On Thursday, the Mets are at home and Gee is on the mound against the Pittsburgh Pirates ... sounds like a plan to me!

Box score bits (NL): Atlanta Braves second baseman Dan Uggla smacked a pair of solo home runs Wednesday, scoring three times and raising his paltry batting average to .209. Uggla has proven 30-homer potential, and must be owned. ... The Miami Marlins started yet another second baseman in Derek Dietrich, who singled in three at-bats in his major league debut Wednesday. Dietrich, 23, was hitting for power and taking walks at Double-A Jacksonville, and he brings more upside than Donovan Solano and Chris Valaika, both injured. I'd take a shot on him in NL-only formats. ... Cincinnati Reds outfielder Jay Bruce has angered his fantasy owners by having just one home run and an NL-leading strikeout total through five weeks. He homered again Wednesday. I'd buy low. I have no concerns with Bruce. ... St. Louis Cardinals right-hander Jake Westbrook entered Wednesday's start with a league-leading 1.07 ERA - and a 4.48 xFIP. So which figure do you trust? On Wednesday, Westbrook was tagged for four runs (three earned) and nine hits in 5 1/3 innings. Run away. ... Former Cardinals overachiever Kyle Lohse allowed his own nine hits and four runs in 6 1/3 innings. Now 1-4 with a 3.53 ERA, Lohse remains safer than Westbrook, but 20 hits over his past two outings is a bit worrisome.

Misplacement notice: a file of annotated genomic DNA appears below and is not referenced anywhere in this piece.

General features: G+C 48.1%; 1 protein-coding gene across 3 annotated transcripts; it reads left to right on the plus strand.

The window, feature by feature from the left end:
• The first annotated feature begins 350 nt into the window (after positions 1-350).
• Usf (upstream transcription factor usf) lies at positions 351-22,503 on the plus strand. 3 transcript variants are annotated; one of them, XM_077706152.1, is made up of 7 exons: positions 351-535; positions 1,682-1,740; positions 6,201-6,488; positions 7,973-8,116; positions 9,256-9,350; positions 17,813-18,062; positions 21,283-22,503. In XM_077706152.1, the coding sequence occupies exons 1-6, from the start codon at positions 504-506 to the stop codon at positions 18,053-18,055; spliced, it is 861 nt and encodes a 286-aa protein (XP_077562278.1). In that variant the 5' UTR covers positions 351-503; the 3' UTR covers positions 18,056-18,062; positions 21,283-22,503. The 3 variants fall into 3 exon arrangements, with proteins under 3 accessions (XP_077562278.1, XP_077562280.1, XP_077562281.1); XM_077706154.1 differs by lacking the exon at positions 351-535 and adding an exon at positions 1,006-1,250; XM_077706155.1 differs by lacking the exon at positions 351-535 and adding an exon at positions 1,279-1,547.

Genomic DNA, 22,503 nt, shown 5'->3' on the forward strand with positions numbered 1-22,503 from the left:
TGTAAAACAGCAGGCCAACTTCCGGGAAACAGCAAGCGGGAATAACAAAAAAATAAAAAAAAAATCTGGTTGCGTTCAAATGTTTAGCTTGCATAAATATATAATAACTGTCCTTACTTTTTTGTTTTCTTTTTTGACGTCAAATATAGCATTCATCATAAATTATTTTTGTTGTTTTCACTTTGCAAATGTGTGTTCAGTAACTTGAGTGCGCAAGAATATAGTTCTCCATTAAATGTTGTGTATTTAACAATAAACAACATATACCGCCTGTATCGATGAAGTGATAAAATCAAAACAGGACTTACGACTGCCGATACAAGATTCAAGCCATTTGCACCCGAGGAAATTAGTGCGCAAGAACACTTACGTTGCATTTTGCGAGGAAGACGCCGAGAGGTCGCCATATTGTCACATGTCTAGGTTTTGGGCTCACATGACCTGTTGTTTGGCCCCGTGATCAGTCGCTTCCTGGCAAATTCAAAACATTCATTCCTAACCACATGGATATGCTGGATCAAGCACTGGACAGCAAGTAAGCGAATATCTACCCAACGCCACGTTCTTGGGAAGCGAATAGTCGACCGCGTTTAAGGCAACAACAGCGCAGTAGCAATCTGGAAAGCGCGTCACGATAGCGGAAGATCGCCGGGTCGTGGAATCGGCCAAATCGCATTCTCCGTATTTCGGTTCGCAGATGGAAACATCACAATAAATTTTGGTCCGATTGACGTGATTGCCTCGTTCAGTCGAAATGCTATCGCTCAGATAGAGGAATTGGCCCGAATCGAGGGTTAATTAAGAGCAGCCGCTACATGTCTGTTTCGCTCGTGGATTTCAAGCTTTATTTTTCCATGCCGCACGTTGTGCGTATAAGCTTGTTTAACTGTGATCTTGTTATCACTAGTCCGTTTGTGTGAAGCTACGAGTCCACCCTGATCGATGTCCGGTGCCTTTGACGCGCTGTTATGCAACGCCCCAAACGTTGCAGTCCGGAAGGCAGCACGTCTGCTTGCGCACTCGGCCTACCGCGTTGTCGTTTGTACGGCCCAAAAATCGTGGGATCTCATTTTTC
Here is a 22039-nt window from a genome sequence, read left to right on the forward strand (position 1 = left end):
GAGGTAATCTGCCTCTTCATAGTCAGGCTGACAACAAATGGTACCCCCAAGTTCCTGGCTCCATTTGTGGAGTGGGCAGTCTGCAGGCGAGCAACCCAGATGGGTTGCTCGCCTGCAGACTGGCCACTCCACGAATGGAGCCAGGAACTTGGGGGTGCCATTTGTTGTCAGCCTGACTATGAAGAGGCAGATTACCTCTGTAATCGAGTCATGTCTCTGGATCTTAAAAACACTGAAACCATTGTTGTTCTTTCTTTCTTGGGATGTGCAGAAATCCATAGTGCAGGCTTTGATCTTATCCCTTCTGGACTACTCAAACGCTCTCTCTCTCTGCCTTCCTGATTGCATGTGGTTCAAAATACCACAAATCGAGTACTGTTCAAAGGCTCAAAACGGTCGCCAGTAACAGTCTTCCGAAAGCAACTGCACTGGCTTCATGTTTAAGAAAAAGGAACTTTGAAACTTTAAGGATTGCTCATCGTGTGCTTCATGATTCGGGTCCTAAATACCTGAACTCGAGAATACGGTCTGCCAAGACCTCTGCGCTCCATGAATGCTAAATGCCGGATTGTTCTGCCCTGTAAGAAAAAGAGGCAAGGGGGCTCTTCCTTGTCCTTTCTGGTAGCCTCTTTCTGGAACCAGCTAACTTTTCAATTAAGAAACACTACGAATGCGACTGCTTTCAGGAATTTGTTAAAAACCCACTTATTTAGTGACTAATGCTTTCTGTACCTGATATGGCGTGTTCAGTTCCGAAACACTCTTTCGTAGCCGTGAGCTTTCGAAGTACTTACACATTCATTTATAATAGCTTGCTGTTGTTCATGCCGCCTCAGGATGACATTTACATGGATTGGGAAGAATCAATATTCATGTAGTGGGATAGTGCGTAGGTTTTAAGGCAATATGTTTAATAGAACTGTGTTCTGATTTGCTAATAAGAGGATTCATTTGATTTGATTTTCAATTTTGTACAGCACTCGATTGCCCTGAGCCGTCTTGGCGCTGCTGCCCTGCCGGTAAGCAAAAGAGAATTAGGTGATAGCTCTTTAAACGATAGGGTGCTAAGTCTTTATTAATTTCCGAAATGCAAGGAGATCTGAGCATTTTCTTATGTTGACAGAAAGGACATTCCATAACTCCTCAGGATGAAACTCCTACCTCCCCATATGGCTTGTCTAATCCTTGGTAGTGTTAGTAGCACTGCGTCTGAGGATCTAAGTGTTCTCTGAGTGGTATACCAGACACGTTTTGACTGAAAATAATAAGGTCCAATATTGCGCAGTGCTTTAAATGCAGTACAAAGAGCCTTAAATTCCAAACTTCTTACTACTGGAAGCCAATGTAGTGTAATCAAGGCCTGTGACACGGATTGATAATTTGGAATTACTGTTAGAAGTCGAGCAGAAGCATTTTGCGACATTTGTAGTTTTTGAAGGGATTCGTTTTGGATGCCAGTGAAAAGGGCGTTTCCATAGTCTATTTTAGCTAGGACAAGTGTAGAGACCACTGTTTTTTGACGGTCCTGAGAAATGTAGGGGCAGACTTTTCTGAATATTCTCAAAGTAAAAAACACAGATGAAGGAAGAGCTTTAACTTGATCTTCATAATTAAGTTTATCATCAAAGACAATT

Box score bits (AL): Baltimore Orioles shortstop J.J. Hardy homered Wednesday for the third time in four games, giving him six on the season. Hardy is owned in a vast majority (87 percent) of ESPN leagues, and he should be. He has averaged 26 home runs his first two seasons with the Orioles. ... Fantasy owners would surely take 26 home runs from Mariners catcher Jesus Montero. He hit his third on Wednesday, but he's showing no signs of being close to a top-10 catcher. He enters Thursday ranked 37th among catchers on the Player Rater. Move on. ... Those of you who trusted Boston Red Sox rookie Allen Webster for his spot start Wednesday against the Minnesota Twins got burned; Webster didn't escape the second inning and was charged with eight runs. Spot-starting is a dangerous practice with unreliable arms, even against offenses like the Twins'. ... The Twins' Pedro Florimon homered, doubled and knocked in three, but he's not someone who is "emerging" as a hitter. He's a No. 9 hitter for a reason. ... With the Oakland Athletics fielding an entire outfield on the disabled list (Chris Young, Josh Reddick, Coco Crisp), first baseman Brandon Moss moved to right field to make room for Daric Barton. Remember him? Barton draws many walks, but he hit one home run in more than 400 plate appearances for Oakland over the past two seasons. Unless it's an AL-only format using OBP, pass on him. ... Eligibility alert: New York Yankees outfielder Vernon Wells, who homered and stole a base Wednesday, finished the game playing third base! For some of you, that could be valuable. I'm sticking with Wells in 10-team formats. He has slumped of late, but he's going to hit 25 home runs this season.